EIGHTH:
Yellow Lab mix, this poor dog could not walk well at all and was laying in a drive- way. He was happy for the food and water. We took him with us.

NINTH:
A Black Shepard mix ran right up to Wendy when she got out of the car, “I’d like to get out of here, please”! Inside the house a tan Shepard mix was found in an upstairs bathroom. Wendy worked long after we got home to reunite “Solja” with his family. One of the shelter volunteers adopted the black Shepard at Wendy’s urging, they let Wendy know a few weeks ago that they still have and love her.

TENTH:
This very sweet orange tabby was in a house that was full of dead cats, the yard too.
I just can’t figure how he fared so well when the others didn’t.

ELEVENTH
Black Kitten about 7 months old, stray in good shape walking down the side walk complaining bitterly.

TWELVETH:
This house with no damage to it was on our list BUT it had a note saying not to go in, that the dog was fine, but the city had been re-evacuated a few days before because of hurricane Rita and the note had no date. We made the choice to break in, the little Chihuahua mix had no food or water. We left the dog with a ton of food and water, feeling sure that this part of the city would return first, as before.

THIRTEENTH:
Mexico Street, a second story flat without any damage, small Min Pin mix with a long coat, I have a photo of this dog and tried for weeks to contact family from numbers I got from the house, no luck.

FOURTEENTH:
Yellow Pit Bull, a meter maid flagged down our marked car. She could hear a dog in the house. Workmen had been throwing food into a window but she was bone thin. She was the happiest to see us of all the dogs we rescued.

FIFTHTEENTH:
“How much is that doggie in the window” Jill and I started singing at the same moment.
The address had a tiny white Pomeranian displaying herself on window sill, she might as well have been waving a white flag. She changed her mind when we broke in and was very hard to corner. As thin and weak as she was I’m surprised she could move. “Snowball” is one of the happiest stories there is, when we called her owner they did not believe us, they had already had several false calls. When Jill described the house and said “your fish are still a live “ they knew it was their girl. I was lucky enough to meet this family and see the reunion. “We will never ever leave you again”.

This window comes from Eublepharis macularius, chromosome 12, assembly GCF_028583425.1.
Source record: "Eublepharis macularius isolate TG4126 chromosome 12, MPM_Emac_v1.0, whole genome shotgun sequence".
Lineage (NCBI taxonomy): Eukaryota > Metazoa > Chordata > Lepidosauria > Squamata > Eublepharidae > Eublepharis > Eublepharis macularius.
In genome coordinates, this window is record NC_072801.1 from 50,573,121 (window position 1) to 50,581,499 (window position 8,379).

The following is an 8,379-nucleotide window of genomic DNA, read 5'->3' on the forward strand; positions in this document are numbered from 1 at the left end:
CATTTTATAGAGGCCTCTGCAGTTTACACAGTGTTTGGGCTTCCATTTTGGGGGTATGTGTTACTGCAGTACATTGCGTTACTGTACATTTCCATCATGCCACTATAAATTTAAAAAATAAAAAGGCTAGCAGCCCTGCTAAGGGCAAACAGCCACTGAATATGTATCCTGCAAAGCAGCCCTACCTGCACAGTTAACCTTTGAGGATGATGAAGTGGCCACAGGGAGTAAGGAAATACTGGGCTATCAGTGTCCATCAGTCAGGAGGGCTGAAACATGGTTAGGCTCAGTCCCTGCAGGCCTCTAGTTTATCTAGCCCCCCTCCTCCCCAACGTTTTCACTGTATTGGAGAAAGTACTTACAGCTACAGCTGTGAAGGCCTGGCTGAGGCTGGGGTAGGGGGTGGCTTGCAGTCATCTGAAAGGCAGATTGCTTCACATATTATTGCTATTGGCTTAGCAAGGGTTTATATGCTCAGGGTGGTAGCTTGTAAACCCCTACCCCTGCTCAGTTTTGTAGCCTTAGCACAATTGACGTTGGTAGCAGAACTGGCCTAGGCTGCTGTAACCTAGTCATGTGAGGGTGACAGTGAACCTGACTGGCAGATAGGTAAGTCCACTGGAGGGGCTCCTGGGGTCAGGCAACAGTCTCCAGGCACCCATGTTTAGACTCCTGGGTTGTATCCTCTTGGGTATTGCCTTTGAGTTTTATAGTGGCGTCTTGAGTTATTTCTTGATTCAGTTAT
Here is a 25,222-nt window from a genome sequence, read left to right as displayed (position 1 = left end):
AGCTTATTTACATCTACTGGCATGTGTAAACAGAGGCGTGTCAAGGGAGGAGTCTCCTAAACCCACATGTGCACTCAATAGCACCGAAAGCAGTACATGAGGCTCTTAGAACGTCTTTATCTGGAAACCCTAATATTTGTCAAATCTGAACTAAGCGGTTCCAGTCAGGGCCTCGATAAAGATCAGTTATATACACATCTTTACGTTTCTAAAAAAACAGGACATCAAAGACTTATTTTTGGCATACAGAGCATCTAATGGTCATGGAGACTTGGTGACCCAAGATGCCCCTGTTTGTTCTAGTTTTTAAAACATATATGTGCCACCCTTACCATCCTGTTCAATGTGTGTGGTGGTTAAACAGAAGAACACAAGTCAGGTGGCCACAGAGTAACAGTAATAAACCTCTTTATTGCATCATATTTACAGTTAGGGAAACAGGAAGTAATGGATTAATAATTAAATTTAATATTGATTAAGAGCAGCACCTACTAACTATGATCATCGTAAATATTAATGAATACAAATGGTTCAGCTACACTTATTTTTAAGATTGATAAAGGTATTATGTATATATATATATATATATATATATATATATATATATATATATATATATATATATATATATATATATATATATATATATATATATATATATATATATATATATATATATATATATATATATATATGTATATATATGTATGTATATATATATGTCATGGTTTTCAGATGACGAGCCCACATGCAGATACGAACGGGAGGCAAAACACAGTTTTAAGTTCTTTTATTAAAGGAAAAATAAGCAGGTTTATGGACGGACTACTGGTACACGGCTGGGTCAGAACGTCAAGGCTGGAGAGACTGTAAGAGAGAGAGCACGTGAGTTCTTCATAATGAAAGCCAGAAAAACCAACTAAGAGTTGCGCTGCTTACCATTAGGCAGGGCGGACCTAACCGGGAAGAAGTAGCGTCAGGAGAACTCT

SIXTEENTH:
“Muffin”, we could hear her barking the moment we pulled up, but we could not get in.
We did more damage to that house trying to get that dog than the storm did. We finally just literally beat the wall down. The dog looked so good we almost didn’t take her…
“someone must be coming here”. Not so… The owner cried when I told him we had her… “how fat was she” I asked, “VERY” he said. Not so any more!
This dog was featured on an Animal Planet Reunion show. That TV program was the first time I saw Clarence and Betty and their son and they got to see Jill and I too.

SEVENTEETH:
This little dog was not afraid at all, came right up to us. Filthy and stinky but he wasn’t embarrassed at all! When we called his owners they said “We went home and got our dog last week, saw that one in our house then but never saw him before”. We don’t know how he got there but we know he got cleaned up and came home on the plane with Wendy and I. She found him a wonderful foster home and searched for his family for months. On the plane we named him “Lefty”, because he was and I am! His new family adores him and his name is now Biscuit.

Plus one more…..
We did not rescue Baby Girl but I can’t leave her out. She was in our kennel area and I was the only one that could walk her. She was just a nervous wreck, you know how Shepards can be. After we started going into the city to rescue I no longer worked in the kennel barns. I would walk Baby as late as 11:00 when we got back in, she would always be very dirty by then. I kept trying to call her owners (their number was on her cage) to tell them that she was not coping. When I went out one morning she was gone, shipped to where ever. I saved her number and Wendy kept track of her, she ended up BY CHANCE ALONE at a shelter near Wendy in the San Diego area, Wendy visited her and facilitated the reunion with the family…. like so much that we saw it was stranger than fiction.

This is where your donations went, to these animals that might have otherwise died,
you did a great thing, thank you so very much.

Please forward this to anyone that you know that donated to this effort, I do not know where many of the donations came from.

Sincerely,

Sandy Rogers